Joseph P. Bottini, May 20, 2019
Expertise in the world of medical/healthcare is not my boast.
Urban planning is not one of my areas of knowledge either.
Whether or not we need a state-of-the-art consolidated hospital for Oneida County is beyond my pay-grade.
So, I am not a professional healthcare provider nor a professional urban planner.
Most of my opinions on the new hospital proposal are concluded by researching the topic with personal conversations with key players as well as what I read in the newspapers and what I read online.
One area where I have some degree of expertise is in the field of common sense and history.
Looking at some of the projects completed in the past for guidance, it is disheartening to see mistake after mistake, decision after decision all culminating in the destruction of much of Utica’s 18th, 19th, and 20th century heritage.
First of all, every one has the responsibility to collect, preserve and share historical material.
Respect for the past and the legacy left to us is not a choice, but a mandate.
Let us look at the "Bridge That Ate Bagg’s Square" history. Can you believe a single bridge accomplished all the following?
(1) Bagg’s Square was buried,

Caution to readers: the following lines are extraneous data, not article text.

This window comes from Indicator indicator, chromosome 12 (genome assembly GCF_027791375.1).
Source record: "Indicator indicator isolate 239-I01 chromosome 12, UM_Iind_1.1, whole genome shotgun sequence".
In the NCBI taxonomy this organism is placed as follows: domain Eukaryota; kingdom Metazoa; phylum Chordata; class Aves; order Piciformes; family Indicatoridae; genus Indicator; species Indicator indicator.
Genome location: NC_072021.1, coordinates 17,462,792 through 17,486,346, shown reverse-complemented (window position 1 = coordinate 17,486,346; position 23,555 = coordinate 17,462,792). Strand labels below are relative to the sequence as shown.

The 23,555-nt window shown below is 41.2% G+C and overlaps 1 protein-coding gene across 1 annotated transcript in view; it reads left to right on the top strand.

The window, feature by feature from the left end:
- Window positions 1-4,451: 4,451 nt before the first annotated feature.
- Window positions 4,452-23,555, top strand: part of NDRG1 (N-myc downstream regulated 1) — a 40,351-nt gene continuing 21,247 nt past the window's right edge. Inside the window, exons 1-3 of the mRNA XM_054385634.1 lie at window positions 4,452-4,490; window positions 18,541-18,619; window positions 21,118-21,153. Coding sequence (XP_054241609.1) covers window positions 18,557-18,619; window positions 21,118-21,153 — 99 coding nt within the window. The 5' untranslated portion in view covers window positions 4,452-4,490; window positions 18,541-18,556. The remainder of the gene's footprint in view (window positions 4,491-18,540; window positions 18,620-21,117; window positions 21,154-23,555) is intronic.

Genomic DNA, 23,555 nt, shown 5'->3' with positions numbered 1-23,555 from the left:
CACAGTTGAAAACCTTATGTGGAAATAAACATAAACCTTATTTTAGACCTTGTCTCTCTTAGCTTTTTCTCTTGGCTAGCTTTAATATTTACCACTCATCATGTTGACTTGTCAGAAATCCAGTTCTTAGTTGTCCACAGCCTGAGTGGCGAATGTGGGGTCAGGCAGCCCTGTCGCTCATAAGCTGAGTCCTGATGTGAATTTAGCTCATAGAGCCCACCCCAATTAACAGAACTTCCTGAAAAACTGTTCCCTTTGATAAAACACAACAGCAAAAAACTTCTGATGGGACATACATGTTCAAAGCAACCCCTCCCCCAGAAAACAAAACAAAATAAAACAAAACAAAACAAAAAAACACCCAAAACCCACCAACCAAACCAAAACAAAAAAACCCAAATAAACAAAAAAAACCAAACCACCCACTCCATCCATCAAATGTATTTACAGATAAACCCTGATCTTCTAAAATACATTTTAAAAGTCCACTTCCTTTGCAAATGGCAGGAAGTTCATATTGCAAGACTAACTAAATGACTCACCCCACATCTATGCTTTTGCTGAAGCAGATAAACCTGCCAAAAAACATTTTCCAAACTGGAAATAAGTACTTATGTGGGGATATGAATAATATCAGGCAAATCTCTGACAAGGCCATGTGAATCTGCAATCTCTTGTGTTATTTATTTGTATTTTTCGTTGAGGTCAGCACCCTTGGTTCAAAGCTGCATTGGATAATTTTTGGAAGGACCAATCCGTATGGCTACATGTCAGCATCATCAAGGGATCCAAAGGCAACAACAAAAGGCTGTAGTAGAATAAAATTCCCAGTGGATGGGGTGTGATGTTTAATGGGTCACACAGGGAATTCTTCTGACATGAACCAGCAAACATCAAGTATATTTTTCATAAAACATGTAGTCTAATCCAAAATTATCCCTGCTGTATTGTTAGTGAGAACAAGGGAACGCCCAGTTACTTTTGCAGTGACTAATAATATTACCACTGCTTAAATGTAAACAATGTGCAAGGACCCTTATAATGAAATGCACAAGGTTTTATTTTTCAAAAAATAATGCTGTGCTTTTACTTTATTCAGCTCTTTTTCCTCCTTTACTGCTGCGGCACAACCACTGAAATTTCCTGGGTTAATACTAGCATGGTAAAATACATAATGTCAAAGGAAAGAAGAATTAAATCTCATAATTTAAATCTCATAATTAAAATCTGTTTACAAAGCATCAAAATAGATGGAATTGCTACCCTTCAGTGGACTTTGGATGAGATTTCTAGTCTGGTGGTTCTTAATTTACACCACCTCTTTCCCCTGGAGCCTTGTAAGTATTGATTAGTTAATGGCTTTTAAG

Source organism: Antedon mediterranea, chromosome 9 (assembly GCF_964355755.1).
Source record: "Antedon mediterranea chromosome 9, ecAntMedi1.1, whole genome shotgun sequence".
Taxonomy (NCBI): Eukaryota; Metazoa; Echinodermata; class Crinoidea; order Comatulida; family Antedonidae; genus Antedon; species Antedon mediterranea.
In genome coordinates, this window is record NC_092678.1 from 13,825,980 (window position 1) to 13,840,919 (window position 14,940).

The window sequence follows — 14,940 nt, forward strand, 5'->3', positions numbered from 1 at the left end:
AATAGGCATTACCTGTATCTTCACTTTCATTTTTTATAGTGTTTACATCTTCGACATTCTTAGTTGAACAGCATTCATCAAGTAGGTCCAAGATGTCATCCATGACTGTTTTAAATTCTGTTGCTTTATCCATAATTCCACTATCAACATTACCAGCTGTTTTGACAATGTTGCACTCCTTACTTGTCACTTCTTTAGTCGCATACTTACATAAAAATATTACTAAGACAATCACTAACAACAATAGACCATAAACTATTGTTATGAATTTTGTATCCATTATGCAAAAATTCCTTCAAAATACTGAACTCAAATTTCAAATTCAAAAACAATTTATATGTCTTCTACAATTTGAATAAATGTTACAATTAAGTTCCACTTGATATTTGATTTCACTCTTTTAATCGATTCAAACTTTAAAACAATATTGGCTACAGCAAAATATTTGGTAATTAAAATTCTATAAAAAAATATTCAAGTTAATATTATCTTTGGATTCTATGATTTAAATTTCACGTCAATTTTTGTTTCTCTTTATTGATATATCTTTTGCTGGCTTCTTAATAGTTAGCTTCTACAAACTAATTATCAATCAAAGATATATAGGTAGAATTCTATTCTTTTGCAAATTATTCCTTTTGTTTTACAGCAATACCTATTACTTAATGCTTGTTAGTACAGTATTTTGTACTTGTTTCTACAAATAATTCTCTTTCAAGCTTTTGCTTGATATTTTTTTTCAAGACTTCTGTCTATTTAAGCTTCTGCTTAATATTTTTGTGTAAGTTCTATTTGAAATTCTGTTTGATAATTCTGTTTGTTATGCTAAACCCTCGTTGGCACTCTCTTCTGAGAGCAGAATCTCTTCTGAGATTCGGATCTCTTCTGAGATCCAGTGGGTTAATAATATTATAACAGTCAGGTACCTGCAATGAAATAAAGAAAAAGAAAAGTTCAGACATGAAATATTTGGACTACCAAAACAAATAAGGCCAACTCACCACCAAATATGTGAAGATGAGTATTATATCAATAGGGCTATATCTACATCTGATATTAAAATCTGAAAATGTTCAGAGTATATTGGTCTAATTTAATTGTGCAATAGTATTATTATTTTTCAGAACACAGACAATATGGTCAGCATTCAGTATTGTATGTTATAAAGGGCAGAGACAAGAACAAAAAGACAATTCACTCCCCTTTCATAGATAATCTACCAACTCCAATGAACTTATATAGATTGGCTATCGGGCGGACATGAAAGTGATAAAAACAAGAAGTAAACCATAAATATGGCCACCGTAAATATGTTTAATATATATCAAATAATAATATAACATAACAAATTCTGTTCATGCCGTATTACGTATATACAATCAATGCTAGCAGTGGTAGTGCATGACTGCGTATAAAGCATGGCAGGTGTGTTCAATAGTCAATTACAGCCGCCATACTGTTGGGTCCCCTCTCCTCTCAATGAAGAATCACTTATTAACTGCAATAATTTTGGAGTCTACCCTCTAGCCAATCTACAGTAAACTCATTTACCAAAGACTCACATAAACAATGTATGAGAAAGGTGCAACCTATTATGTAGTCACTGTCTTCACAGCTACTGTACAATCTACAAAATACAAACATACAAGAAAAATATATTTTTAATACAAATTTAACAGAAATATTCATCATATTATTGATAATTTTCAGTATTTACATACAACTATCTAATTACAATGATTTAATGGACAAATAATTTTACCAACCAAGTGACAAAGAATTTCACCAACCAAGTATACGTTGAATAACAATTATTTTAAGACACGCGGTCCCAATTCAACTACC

(2) Federal Building camouflaged,
(3) Travelers Insurance building minimized,
(4) many buildings in the lower Genesee Street Business Corridor demolished,
(5) Bagg Commemorative Park obliterated,
(6) Proctor Memorial building hidden,
(7) the location of Samuel Morse’s telegraph experimentation sponsored by Theodore Faxton, the experimentation location of Samuel Chubbuck’s work on the first commercial telegraph key, and the location of the first commercial telegraph system (Associated Press) in the United State were all lost with the demolition of the Dudley Building on the southwest corner of Whitesboro and Genesee Streets,
(8) the first train station in Utica as well as the headquarters of the American Express Company with John Butterfield as Vice President in 1850 lost by neglect and removal by destruction,
(9) birthplace of the modern newspaper industry (Saturday Globe) bulldozed,
(10) the destruction and displacement of many businesses on lower Genesee Street eliminated,
(11) the place of the first office building in Utica, Washington Hall/Donalty’s Tavern,
(12) truncated entrance to west end of main street to Union Station,
(13) blocking the east entrance to Main Street, and
(14) monuments of Utica’s founding mislocated, and
(15) Old fort Schuyler Park was destroyed/displaced.
I am certainly not an historical information “tree hugging fanatic.” I do not believe every blade of grass or scoop of dirt located in a past-event location is eligible for salvation. Sometimes, it is impossible to make progress without sacrificing some of the past. I get it; I understand it.
However, wanton disregard for places, buildings and sites with a significant historic past is beyond the realm of a noble government. Ignorance of that history in no sin. Not everyone is into history. But when ignorance of a subject turns to unwillingness to learn about it in order to make a good judgment/decision as to its worth for salvation as opposed to the gain of some project is not ignorance, it is stupidity.
Mrs. Jacquelin Kennedy-Onassis said it best;